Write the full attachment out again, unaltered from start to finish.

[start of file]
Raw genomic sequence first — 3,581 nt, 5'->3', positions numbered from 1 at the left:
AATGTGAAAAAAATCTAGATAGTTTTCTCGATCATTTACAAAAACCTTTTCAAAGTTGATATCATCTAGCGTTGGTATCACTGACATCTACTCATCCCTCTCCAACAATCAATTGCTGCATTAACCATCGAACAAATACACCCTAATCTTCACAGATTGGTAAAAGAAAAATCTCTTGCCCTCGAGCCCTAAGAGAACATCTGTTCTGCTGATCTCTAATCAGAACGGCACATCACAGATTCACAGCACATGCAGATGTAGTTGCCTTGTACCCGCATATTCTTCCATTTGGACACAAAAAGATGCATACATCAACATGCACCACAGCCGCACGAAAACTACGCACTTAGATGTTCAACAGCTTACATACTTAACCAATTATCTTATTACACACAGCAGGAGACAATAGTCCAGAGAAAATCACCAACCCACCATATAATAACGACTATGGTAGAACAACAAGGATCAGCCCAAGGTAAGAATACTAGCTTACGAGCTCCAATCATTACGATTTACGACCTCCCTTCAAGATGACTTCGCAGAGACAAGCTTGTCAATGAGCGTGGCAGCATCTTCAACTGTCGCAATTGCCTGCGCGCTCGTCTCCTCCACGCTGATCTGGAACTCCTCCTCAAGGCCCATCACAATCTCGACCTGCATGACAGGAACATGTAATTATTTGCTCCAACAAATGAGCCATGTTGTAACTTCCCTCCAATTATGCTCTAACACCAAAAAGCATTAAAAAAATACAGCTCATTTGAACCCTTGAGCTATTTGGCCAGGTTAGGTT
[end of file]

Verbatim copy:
Raw genomic sequence first — 3,581 nt, 5'->3', positions numbered from 1 at the left:
AATGTGAAAAAAATCTAGATAGTTTTCTCGATCATTTACAAAAACCTTTTCAAAGTTGATATCATCTAGCGTTGGTATCACTGACATCTACTCATCCCTCTCCAACAATCAATTGCTGCATTAACCATCGAACAAATACACCCTAATCTTCACAGATTGGTAAAAGAAAAATCTCTTGCCCTCGAGCCCTAAGAGAACATCTGTTCTGCTGATCTCTAATCAGAACGGCACATCACAGATTCACAGCACATGCAGATGTAGTTGCCTTGTACCCGCATATTCTTCCATTTGGACACAAAAAGATGCATACATCAACATGCACCACAGCCGCACGAAAACTACGCACTTAGATGTTCAACAGCTTACATACTTAACCAATTATCTTATTACACACAGCAGGAGACAATAGTCCAGAGAAAATCACCAACCCACCATATAATAACGACTATGGTAGAACAACAAGGATCAGCCCAAGGTAAGAATACTAGCTTACGAGCTCCAATCATTACGATTTACGACCTCCCTTCAAGATGACTTCGCAGAGACAAGCTTGTCAATGAGCGTGGCAGCATCTTCAACTGTCGCAATTGCCTGCGCGCTCGTCTCCTCCACGCTGATCTGGAACTCCTCCTCAAGGCCCATCACAATCTCGACCTGCATGACAGGAACATGTAATTATTTGCTCCAACAAATGAGCCATGTTGTAACTTCCCTCCAATTATGCTCTAACACCAAAAAGCATTAAAAAAATACAGCTCATTTGAACCCTTGAGCTATTTGGCCAGGTTAGGTT